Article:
Judith Laikin Elkin grew up in 1930s Detroit and identifies herself as a witness to two significant developments: “the emergence of a cohort of American women who rewrote the rules for a newly gendered society; and the gradual absorption of Jews, marginalized in the world into which I was born, into American life.” It is against the backdrop of these societal changes that she writes her autobiography.
While this historical context in itself makes for fascinating reading, Walking Made My Path is engaging for another reason: the author’s considerable ability to weave a tale that has all the elements of a good story, including memorable characters, tragedy, loss, humor, and a protagonist who overcomes adversity to succeed.
The reader witnesses the growth and development of the author through her childhood and college years, after which she took a position with the male-dominated United States Foreign Service. It was her invitation from Israel’s prime minister to visit and reside permanently in Israel, however, that presented Elkin with her most difficult challenge: “How to balance my patriotism for the United States with the dream of reviving the Jewish people by building a new Jewish state?” Intrigued by the possibility of staying in Israel, the author instead chose to continue her work with the Foreign Service, a decision which would chart the course of the rest of her life.
Perhaps the most unique aspect of Elkin’s story is the fact that she traveled throughout Latin America, which resulted in the founding of an entirely new field of scholarship: Latin American Jewish Studies. Elkin writes of her experiences attempting to locate Jews in various Latin American countries; these adventures alone make her book memorable. The eventual result of her efforts became Elkin’s grandest achievement: the creation of the Latin American Jewish Studies Association (LAJSA), which she presided over until her retirement.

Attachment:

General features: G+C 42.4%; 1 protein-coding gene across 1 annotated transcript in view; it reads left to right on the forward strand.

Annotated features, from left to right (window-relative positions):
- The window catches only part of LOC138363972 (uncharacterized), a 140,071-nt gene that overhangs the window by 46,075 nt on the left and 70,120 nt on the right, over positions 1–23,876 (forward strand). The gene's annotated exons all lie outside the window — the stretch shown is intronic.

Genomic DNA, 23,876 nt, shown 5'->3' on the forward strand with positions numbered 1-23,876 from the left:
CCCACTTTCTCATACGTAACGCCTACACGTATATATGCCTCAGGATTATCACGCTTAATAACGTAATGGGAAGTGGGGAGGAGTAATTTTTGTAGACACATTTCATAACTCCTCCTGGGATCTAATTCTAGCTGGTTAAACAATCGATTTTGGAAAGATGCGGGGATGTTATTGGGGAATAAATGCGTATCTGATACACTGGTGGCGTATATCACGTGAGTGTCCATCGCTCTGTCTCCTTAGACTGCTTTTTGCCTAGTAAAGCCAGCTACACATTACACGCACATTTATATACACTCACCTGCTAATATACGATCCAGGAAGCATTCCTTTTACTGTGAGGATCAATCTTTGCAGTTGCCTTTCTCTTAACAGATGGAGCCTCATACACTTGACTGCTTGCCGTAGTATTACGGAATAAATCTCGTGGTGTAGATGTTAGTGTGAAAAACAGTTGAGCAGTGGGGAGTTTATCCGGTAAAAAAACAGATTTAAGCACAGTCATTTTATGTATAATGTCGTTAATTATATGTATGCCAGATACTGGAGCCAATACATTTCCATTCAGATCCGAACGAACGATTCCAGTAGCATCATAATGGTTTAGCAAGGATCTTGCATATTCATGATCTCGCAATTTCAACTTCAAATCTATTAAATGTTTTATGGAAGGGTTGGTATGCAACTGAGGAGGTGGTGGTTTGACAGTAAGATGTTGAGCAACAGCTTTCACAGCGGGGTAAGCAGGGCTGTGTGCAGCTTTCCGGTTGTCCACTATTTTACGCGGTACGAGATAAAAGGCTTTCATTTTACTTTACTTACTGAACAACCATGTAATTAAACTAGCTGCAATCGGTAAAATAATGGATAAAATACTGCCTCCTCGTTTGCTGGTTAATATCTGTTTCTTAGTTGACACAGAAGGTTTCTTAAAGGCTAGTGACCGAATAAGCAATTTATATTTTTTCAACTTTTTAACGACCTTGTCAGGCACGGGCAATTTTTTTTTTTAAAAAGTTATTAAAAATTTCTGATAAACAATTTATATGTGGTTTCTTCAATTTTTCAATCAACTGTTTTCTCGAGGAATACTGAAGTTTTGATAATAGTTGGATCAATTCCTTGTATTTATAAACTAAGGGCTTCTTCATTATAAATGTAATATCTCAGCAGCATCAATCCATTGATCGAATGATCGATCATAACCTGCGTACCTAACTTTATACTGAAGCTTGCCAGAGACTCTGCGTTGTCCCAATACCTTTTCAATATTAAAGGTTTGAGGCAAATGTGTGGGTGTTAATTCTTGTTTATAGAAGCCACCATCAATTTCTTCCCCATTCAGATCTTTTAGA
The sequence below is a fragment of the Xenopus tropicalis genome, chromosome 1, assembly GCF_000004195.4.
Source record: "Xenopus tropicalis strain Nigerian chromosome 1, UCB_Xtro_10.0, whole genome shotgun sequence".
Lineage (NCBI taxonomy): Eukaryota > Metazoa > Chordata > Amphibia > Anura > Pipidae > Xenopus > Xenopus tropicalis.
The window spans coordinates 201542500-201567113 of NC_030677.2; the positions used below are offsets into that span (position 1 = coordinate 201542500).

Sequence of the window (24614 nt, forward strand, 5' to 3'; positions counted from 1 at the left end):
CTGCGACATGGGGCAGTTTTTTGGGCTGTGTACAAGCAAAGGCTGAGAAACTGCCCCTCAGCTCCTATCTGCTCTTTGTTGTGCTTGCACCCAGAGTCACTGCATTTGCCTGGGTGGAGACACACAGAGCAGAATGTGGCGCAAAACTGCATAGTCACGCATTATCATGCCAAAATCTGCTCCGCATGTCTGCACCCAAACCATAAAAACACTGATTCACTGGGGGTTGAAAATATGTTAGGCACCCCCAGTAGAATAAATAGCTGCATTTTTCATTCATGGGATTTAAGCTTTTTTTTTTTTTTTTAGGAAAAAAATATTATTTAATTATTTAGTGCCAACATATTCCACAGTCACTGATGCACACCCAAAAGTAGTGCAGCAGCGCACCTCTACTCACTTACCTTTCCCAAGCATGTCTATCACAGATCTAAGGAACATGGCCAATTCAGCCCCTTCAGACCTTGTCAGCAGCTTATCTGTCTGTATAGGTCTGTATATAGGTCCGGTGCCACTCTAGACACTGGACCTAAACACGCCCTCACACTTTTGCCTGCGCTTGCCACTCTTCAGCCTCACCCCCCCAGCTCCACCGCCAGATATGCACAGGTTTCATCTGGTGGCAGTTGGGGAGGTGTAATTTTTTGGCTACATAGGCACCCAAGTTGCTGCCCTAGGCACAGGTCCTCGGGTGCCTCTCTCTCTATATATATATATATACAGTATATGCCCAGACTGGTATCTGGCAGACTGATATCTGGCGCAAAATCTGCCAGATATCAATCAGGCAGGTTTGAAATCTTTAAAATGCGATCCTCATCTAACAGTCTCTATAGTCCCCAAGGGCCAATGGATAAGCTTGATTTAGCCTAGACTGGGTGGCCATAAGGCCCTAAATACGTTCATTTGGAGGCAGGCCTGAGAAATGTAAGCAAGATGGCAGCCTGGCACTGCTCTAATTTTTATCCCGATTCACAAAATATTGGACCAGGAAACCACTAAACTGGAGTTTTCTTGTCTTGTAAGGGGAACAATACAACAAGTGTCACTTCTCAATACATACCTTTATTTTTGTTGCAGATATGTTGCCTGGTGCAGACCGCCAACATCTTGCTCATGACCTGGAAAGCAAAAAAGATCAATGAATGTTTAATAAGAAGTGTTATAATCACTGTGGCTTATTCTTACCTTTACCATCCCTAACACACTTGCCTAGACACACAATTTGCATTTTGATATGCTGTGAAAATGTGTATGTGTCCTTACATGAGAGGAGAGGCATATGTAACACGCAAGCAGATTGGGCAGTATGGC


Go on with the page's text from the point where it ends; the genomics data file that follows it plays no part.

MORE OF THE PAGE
Elkin’s writing is a pleasure to read, and her anecdotes add spice and vitality to her story. One episode, for example, occurred at the American Embassy in London, when she was required to assist a sheikh with a visa, so he could travel to the United States and make an important visit to the United Nations. Her counterpart in the British Colonial Office called her afterward and asked, “Would your father accept one hundred camels?” It was the sheikh’s way of expressing his gratitude—he wanted to make Elkin his third wife. With good humor, she politely declined the offer.
Judith Laikin Elkin’s story offers a rare look at a woman who broke ground in any number of ways. More than that, hers is a journey of self-discovery that sheds light on what it was like to grow up as an American Jew at a time when the horrors of the Holocaust and the birth of Israel were current events. It is an important story well told and well worth reading.
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